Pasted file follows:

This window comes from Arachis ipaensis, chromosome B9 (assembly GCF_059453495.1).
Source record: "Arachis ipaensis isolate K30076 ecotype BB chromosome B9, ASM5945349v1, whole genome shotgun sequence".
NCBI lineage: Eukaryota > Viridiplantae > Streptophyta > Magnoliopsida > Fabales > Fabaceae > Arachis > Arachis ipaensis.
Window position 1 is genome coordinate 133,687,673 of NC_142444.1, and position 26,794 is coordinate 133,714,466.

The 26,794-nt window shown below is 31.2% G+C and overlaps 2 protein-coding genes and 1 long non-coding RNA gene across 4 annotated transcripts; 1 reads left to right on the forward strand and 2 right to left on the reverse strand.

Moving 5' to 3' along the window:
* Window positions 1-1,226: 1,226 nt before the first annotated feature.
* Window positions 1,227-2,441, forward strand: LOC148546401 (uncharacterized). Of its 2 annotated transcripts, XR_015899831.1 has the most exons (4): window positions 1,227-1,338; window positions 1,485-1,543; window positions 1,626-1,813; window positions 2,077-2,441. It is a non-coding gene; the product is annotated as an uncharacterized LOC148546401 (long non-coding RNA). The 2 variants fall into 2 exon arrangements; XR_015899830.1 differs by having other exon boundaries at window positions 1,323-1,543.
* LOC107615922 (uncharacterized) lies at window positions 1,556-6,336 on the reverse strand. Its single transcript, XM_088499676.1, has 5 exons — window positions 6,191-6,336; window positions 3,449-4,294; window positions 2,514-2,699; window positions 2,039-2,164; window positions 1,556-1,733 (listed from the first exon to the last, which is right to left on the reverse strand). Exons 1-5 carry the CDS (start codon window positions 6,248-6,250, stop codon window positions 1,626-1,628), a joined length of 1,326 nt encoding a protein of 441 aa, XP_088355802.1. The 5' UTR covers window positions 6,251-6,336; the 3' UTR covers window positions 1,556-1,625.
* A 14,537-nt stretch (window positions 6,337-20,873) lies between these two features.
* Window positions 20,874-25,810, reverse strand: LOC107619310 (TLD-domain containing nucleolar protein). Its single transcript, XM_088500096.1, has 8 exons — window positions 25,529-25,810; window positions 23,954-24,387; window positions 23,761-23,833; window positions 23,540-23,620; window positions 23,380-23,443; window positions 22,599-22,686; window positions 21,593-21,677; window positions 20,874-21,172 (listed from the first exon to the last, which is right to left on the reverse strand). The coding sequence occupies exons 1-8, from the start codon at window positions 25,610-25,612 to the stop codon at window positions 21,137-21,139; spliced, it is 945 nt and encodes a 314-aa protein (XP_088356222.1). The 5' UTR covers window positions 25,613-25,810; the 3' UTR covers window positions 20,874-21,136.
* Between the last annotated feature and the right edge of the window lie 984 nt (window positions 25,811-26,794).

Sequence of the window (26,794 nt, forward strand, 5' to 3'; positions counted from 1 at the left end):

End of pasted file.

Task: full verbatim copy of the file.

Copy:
This window comes from Arachis ipaensis, chromosome B9 (assembly GCF_059453495.1).
Source record: "Arachis ipaensis isolate K30076 ecotype BB chromosome B9, ASM5945349v1, whole genome shotgun sequence".
NCBI lineage: Eukaryota > Viridiplantae > Streptophyta > Magnoliopsida > Fabales > Fabaceae > Arachis > Arachis ipaensis.
Window position 1 is genome coordinate 133,687,673 of NC_142444.1, and position 26,794 is coordinate 133,714,466.

The 26,794-nt window shown below is 31.2% G+C and overlaps 2 protein-coding genes and 1 long non-coding RNA gene across 4 annotated transcripts; 1 reads left to right on the forward strand and 2 right to left on the reverse strand.

Moving 5' to 3' along the window:
* Window positions 1-1,226: 1,226 nt before the first annotated feature.
* Window positions 1,227-2,441, forward strand: LOC148546401 (uncharacterized). Of its 2 annotated transcripts, XR_015899831.1 has the most exons (4): window positions 1,227-1,338; window positions 1,485-1,543; window positions 1,626-1,813; window positions 2,077-2,441. It is a non-coding gene; the product is annotated as an uncharacterized LOC148546401 (long non-coding RNA). The 2 variants fall into 2 exon arrangements; XR_015899830.1 differs by having other exon boundaries at window positions 1,323-1,543.
* LOC107615922 (uncharacterized) lies at window positions 1,556-6,336 on the reverse strand. Its single transcript, XM_088499676.1, has 5 exons — window positions 6,191-6,336; window positions 3,449-4,294; window positions 2,514-2,699; window positions 2,039-2,164; window positions 1,556-1,733 (listed from the first exon to the last, which is right to left on the reverse strand). Exons 1-5 carry the CDS (start codon window positions 6,248-6,250, stop codon window positions 1,626-1,628), a joined length of 1,326 nt encoding a protein of 441 aa, XP_088355802.1. The 5' UTR covers window positions 6,251-6,336; the 3' UTR covers window positions 1,556-1,625.
* A 14,537-nt stretch (window positions 6,337-20,873) lies between these two features.
* Window positions 20,874-25,810, reverse strand: LOC107619310 (TLD-domain containing nucleolar protein). Its single transcript, XM_088500096.1, has 8 exons — window positions 25,529-25,810; window positions 23,954-24,387; window positions 23,761-23,833; window positions 23,540-23,620; window positions 23,380-23,443; window positions 22,599-22,686; window positions 21,593-21,677; window positions 20,874-21,172 (listed from the first exon to the last, which is right to left on the reverse strand). The coding sequence occupies exons 1-8, from the start codon at window positions 25,610-25,612 to the stop codon at window positions 21,137-21,139; spliced, it is 945 nt and encodes a 314-aa protein (XP_088356222.1). The 5' UTR covers window positions 25,613-25,810; the 3' UTR covers window positions 20,874-21,136.
* Between the last annotated feature and the right edge of the window lie 984 nt (window positions 25,811-26,794).

Sequence of the window (26,794 nt, forward strand, 5' to 3'; positions counted from 1 at the left end):